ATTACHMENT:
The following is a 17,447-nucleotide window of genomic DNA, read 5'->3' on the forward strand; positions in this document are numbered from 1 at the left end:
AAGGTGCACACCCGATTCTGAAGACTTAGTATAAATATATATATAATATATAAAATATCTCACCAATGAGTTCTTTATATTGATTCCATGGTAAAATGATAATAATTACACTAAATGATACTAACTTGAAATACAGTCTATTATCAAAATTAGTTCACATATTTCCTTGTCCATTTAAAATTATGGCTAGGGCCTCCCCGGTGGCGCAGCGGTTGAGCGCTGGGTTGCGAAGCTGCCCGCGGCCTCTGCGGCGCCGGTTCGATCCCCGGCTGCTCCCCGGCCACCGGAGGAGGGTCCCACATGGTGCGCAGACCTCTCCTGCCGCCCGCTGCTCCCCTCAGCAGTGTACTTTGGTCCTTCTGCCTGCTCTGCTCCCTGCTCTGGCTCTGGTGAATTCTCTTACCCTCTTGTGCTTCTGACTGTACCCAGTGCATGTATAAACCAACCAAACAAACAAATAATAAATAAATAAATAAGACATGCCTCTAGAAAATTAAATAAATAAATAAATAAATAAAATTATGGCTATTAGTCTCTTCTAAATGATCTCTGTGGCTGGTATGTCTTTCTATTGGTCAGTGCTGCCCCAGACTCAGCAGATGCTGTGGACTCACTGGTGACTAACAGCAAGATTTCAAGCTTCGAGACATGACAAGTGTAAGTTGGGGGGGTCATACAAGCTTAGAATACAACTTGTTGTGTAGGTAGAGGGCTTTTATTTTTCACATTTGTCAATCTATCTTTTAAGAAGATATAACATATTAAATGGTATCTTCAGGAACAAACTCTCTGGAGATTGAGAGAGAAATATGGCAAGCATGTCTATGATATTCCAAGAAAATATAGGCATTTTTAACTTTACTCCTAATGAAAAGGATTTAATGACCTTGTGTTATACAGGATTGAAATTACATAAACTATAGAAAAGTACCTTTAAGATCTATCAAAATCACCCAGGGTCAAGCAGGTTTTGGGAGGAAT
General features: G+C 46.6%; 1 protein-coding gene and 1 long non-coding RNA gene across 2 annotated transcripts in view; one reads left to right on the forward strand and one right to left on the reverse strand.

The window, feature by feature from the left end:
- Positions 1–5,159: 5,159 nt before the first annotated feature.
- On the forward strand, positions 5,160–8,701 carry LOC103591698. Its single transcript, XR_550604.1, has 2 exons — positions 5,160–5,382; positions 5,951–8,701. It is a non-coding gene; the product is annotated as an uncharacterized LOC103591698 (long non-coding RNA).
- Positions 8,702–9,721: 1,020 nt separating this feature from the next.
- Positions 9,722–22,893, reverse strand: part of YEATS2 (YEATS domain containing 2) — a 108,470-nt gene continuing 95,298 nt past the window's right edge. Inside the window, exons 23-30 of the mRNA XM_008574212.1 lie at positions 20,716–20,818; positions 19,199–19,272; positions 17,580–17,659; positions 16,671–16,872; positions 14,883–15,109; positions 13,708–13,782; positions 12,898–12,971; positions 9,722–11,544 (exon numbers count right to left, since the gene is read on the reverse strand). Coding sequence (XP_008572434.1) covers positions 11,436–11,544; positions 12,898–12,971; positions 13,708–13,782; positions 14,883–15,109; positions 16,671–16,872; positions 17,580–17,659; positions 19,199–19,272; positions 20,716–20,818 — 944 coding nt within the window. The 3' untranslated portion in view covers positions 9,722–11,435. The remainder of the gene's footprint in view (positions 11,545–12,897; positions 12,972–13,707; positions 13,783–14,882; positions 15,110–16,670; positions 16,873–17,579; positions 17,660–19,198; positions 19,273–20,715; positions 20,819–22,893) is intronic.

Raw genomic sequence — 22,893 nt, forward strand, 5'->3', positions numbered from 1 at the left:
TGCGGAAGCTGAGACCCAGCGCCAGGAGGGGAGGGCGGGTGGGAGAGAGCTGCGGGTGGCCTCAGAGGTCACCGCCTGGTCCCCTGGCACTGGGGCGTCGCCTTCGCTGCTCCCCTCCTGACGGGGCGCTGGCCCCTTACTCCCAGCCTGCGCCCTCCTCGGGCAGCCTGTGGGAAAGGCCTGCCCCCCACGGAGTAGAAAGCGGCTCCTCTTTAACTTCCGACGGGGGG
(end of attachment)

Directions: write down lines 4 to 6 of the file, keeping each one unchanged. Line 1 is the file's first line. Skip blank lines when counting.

The window, feature by feature from the left end:
- Positions 1–5,159: 5,159 nt before the first annotated feature.
- On the forward strand, positions 5,160–8,701 carry LOC103591698. Its single transcript, XR_550604.1, has 2 exons — positions 5,160–5,382; positions 5,951–8,701. It is a non-coding gene; the product is annotated as an uncharacterized LOC103591698 (long non-coding RNA).